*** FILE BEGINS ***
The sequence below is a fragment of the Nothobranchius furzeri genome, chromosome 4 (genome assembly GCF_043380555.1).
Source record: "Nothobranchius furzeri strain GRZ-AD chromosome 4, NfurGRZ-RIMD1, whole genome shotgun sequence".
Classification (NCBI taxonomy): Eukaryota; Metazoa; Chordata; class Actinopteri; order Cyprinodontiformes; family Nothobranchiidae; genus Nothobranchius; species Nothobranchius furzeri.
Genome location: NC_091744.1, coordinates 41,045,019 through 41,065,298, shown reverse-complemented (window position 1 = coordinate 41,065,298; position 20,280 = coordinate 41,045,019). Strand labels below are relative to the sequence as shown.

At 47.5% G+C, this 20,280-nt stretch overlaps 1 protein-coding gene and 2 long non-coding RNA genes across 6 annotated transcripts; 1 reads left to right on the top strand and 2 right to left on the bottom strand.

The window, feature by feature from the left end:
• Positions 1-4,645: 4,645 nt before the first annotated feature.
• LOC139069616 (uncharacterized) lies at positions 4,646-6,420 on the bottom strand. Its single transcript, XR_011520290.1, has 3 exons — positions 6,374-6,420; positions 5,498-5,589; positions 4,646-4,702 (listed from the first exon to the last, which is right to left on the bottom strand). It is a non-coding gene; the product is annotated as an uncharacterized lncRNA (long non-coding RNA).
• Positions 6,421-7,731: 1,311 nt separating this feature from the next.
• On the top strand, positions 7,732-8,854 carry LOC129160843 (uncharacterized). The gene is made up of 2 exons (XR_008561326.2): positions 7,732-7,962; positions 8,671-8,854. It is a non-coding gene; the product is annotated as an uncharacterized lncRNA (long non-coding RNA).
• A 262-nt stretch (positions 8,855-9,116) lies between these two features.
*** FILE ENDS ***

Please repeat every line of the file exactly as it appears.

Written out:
The sequence below is a fragment of the Nothobranchius furzeri genome, chromosome 4 (genome assembly GCF_043380555.1).
Source record: "Nothobranchius furzeri strain GRZ-AD chromosome 4, NfurGRZ-RIMD1, whole genome shotgun sequence".
Classification (NCBI taxonomy): Eukaryota; Metazoa; Chordata; class Actinopteri; order Cyprinodontiformes; family Nothobranchiidae; genus Nothobranchius; species Nothobranchius furzeri.
Genome location: NC_091744.1, coordinates 41,045,019 through 41,065,298, shown reverse-complemented (window position 1 = coordinate 41,065,298; position 20,280 = coordinate 41,045,019). Strand labels below are relative to the sequence as shown.

At 47.5% G+C, this 20,280-nt stretch overlaps 1 protein-coding gene and 2 long non-coding RNA genes across 6 annotated transcripts; 1 reads left to right on the top strand and 2 right to left on the bottom strand.

The window, feature by feature from the left end:
• Positions 1-4,645: 4,645 nt before the first annotated feature.
• LOC139069616 (uncharacterized) lies at positions 4,646-6,420 on the bottom strand. Its single transcript, XR_011520290.1, has 3 exons — positions 6,374-6,420; positions 5,498-5,589; positions 4,646-4,702 (listed from the first exon to the last, which is right to left on the bottom strand). It is a non-coding gene; the product is annotated as an uncharacterized lncRNA (long non-coding RNA).
• Positions 6,421-7,731: 1,311 nt separating this feature from the next.
• On the top strand, positions 7,732-8,854 carry LOC129160843 (uncharacterized). The gene is made up of 2 exons (XR_008561326.2): positions 7,732-7,962; positions 8,671-8,854. It is a non-coding gene; the product is annotated as an uncharacterized lncRNA (long non-coding RNA).
• A 262-nt stretch (positions 8,855-9,116) lies between these two features.